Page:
cereal and forage deficit has arrived amid a long and steady climb
in world commodity prices. Dakar's major wheat millers, which also
produce animal feed as a by-product of flour, are facing a backlog

DAKAR 00000236 002.2 OF 002


in demand. Looking forward, they are finding it increasingly
difficult to secure wheat at prices that are feasible given local
price controls on flour and bread. Dating back to October 2007, the
government has taken gradual steps to curb the rising cost of many
imported staples, such as wheat, rice, milk powder, vegetable oil
and sugar by lowering many duties and waiving value-added taxes.
Still, local processors such as millers and bakers feel their
profits squeezed between the rising cost of inputs and fixed prices
for their products. Recently, the Government of Senegal issued a
decree fixing the profit margin on the importation and distribution
of rice, which is the most important imported cereal.

8. While there may be food in Senegal's cities, it comes at an
increasingly high price. Adding to the problem in urban areas is a
reported influx of migrants from the countryside, many arriving in
desperation after the poor harvest, building on an existing trend of
economic migration from traditional rural livelihoods. The strains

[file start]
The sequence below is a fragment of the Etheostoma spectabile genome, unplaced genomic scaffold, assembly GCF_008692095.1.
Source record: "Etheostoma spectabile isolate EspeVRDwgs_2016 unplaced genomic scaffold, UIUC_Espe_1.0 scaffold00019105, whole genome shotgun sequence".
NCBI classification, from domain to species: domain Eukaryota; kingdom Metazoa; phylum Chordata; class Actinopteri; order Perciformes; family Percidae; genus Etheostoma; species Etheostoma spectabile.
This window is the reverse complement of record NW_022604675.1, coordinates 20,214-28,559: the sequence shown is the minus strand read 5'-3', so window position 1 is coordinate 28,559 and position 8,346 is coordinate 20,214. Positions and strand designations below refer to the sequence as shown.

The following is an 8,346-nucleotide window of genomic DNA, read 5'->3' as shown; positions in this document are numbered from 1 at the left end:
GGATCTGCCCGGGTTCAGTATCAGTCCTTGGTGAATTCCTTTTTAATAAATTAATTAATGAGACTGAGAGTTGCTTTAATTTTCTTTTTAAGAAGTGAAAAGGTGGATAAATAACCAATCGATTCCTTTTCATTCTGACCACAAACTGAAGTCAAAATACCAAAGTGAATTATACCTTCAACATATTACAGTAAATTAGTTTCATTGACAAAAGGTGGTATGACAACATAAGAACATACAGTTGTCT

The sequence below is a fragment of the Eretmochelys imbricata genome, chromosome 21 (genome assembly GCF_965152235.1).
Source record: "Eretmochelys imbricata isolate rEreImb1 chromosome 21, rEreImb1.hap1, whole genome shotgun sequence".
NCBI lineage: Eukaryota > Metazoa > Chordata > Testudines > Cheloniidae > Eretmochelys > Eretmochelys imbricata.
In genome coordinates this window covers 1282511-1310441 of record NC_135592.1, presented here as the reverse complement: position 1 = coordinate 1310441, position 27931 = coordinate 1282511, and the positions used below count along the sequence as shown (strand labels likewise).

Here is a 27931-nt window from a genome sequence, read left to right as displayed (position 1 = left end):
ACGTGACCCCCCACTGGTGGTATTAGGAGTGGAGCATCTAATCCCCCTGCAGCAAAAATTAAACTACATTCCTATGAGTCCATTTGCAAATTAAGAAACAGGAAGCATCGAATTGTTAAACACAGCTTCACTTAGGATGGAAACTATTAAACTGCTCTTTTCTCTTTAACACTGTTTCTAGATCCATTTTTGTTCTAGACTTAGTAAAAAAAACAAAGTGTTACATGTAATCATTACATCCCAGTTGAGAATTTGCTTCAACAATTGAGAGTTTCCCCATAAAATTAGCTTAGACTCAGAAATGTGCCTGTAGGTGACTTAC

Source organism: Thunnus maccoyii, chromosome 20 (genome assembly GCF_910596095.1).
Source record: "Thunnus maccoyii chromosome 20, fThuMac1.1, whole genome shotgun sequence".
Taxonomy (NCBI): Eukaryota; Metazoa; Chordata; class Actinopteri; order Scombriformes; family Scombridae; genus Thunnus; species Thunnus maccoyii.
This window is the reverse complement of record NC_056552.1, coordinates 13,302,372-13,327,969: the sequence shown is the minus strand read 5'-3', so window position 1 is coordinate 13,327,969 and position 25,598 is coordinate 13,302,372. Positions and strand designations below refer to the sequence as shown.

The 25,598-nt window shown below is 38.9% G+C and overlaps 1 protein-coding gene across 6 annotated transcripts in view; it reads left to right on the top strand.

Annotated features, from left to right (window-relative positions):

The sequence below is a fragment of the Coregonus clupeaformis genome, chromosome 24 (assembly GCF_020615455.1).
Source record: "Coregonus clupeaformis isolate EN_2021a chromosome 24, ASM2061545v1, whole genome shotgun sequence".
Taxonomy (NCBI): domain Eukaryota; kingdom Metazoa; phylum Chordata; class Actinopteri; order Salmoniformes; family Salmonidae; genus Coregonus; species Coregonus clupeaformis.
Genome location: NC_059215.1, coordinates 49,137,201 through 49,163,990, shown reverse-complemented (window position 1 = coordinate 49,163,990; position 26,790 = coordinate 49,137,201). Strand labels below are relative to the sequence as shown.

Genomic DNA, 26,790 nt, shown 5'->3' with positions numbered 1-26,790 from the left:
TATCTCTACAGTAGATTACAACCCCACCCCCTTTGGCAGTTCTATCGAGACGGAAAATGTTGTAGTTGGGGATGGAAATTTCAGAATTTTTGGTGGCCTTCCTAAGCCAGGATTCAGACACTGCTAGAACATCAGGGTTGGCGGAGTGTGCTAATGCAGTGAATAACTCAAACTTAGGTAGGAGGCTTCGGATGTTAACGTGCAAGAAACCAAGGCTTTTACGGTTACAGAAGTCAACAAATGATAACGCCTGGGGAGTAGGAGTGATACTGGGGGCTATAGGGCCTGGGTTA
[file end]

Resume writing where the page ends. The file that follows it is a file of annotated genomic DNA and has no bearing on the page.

of the current situation will continue to grow until the rains
arrive in July. Presumably emergency food aid and distribution will
be needed sooner.

9. Despite the lack of an official GOS request for food aid, the
international NGO World Vision has already contacted Peace Corps
Senegal to request assistance in implementing a new food-for-work
program to help address obvious localized food shortages.

COMMENT
-------
10. The social frustrations in Senegal are mounting due to higher
fuel, electricity, and food prices. Poor harvests and reduced
incomes in rural areas will exacerbate the situation. We would not
be surprised to see grass-roots protests, similar to what happened
last week in Burkina Faso with the potential for disturbances in
major cities as a result of increases in the price of food. With
local elections slated for May, it is likely that the government's
agricultural policy, or lack thereof, will be scrutinized by the
opposition in an attempt to use it to bolster their argument that
the ruling PDS has mismanaged the country's resources and is not
serious about reducing rural poverty. Any significant USG response
to Senegal's current food insecurity will require the GOS to first
admit there is a problem and declare an agriculture/food
catastrophe.

SMITH